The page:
You can use non-combustible or "limited combustibility" materials (essentially materials which are mostly non-combustible, with small amounts of organic filler - e.g. mineral wool treated with a shape-retaining adhesive) as required in paragrah B12.7.

However, B12.5 allows you to ignore paragraphs B12.6-12.9, if you can demonstrate in large scale testing (BS8414) that your complete engineered system resists the spread of fire adequately to the levels required by the BRE (BR 135) document.

Although the latter "performance" requirement is nice in theory, I wonder if this disaster indicates that there are too many subtleties, which make it prone to error and that it may be difficult to enforce. For example, the overall performance is highly dependent on the materials, design, and construction, and these may interact in complex ways, which may not be easy to predict. At the same time, it can lead to confusion, as combustible materials may be acceptable in some circumstances but not others. 

The cladding manufacturers do provide examples of systems which have been tested to BS8414, or which, based on expert opinion, are expected to comply without testing.  For example: http://www.kingspaninsulation.co.uk/getattachment/dc8cf2c7-5e23-4d9a-9a1f-96bdf571ecdd/Techncial-Bulletin--Routes-to-Compliance--Fire-Saf.aspx

On page 22, you'll see there is an example cladding system design using ACM rainscreen (but you'll notice that it specified "FR" grade).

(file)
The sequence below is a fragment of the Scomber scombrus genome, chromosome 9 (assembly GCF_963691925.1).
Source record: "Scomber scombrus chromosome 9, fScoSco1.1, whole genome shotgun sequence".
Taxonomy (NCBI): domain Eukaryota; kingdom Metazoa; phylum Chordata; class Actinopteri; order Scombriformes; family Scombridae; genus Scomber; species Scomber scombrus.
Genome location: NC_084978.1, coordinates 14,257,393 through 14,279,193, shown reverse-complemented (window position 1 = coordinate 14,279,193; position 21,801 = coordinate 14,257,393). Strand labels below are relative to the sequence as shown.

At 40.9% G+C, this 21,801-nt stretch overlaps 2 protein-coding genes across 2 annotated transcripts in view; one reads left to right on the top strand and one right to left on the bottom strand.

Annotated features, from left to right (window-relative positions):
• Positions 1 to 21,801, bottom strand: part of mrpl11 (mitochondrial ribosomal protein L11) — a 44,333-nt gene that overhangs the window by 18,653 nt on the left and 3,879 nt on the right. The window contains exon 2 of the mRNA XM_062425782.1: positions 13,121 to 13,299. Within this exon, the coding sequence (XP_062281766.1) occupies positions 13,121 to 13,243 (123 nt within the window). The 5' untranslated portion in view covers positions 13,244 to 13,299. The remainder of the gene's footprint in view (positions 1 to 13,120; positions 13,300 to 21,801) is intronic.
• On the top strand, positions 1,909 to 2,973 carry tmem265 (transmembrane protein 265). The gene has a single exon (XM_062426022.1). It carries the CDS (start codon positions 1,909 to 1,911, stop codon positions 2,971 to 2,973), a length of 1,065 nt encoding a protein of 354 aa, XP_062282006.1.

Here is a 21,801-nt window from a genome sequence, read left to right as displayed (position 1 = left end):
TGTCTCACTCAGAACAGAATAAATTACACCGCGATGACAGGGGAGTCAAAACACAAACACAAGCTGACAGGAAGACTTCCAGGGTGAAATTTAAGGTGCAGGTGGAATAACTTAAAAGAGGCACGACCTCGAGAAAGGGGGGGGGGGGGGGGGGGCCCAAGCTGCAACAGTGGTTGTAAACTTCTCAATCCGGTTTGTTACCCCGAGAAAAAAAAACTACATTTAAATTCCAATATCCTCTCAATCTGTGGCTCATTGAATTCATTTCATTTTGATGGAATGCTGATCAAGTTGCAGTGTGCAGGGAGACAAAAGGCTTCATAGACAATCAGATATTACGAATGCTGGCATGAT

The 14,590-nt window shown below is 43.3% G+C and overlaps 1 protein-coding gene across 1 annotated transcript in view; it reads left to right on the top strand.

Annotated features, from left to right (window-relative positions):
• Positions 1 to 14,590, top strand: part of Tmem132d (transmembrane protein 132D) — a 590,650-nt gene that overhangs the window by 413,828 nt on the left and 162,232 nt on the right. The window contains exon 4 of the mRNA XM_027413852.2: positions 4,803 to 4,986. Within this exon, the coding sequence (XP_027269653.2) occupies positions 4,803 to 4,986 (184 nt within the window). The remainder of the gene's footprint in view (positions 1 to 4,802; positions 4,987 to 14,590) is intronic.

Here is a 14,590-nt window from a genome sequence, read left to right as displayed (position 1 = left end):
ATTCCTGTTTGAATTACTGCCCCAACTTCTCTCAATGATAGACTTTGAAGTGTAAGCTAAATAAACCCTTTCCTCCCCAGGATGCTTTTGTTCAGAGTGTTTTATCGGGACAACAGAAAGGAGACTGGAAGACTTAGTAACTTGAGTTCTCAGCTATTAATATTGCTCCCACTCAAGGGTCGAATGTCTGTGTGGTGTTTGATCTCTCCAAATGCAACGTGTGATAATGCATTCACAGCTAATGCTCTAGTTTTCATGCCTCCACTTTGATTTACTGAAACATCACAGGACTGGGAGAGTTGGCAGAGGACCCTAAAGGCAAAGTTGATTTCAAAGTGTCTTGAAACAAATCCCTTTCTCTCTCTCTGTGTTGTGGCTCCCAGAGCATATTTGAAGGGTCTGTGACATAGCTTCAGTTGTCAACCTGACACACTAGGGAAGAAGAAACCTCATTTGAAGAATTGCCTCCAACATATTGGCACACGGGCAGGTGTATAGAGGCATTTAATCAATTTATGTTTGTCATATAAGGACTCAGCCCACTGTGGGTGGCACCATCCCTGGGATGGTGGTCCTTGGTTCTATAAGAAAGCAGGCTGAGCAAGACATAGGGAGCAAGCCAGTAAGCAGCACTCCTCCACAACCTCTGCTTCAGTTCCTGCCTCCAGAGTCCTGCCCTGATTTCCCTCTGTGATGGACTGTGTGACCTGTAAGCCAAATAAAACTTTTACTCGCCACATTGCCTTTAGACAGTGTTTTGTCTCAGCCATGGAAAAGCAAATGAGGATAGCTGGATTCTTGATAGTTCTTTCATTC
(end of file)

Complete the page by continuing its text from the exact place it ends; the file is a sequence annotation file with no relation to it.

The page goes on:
I head some talking head today on the news saying that they reckon that the architect's specification was wrong, in that it didn't specify "FR" grade. As a result, normal grade polyethylene rainscreen got installed. The fact that building control didn't pick this up is a concern, but it goes back to my point that the performance based approach may simply be too complex to be enforced reliably.

 

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Interesting (though unverified) post here from Reddit:

 

So, current numbers appear to be '58', but I'd like to address why it's taking authorities, i.e. fire and police, so long to publish numbers.

For sake of clarity - I am a detective. I've worked as such for ten years now, and sadly I've had all too much contact with Casualty Bureau over that time including knowing people who work within it, and also working with it and with victims and relatives of victims of major disasters (including twice in the last month, sadly) whilst it deals with the aftermath of a major incidents. I've also investigated Arson (Although not Arson leading to death as that falls to a murder squad) and have attended seminars and additional training in fire and suspicious fire investigation.

Firstly, the basic principle of Casualty Bureau, is to maintain a list of those hospitalised or killed in a major incident. That list must be accurate and complete. It acts as a single point of contact and information hub. To do this they:

    Maintain a list of known dead. (A)
    Maintain a list of total casualties - either dead and unidentified or hospitalised. (B)
    Collate calls of reports of concern for friends or loved ones. (C)

The ultimate aim is to ensure that all victims fall into group A, none in group B, and that all concerns for victims can be either attributed to a person dead, hospitalised, or confirmed alive and well and therefore dismissed.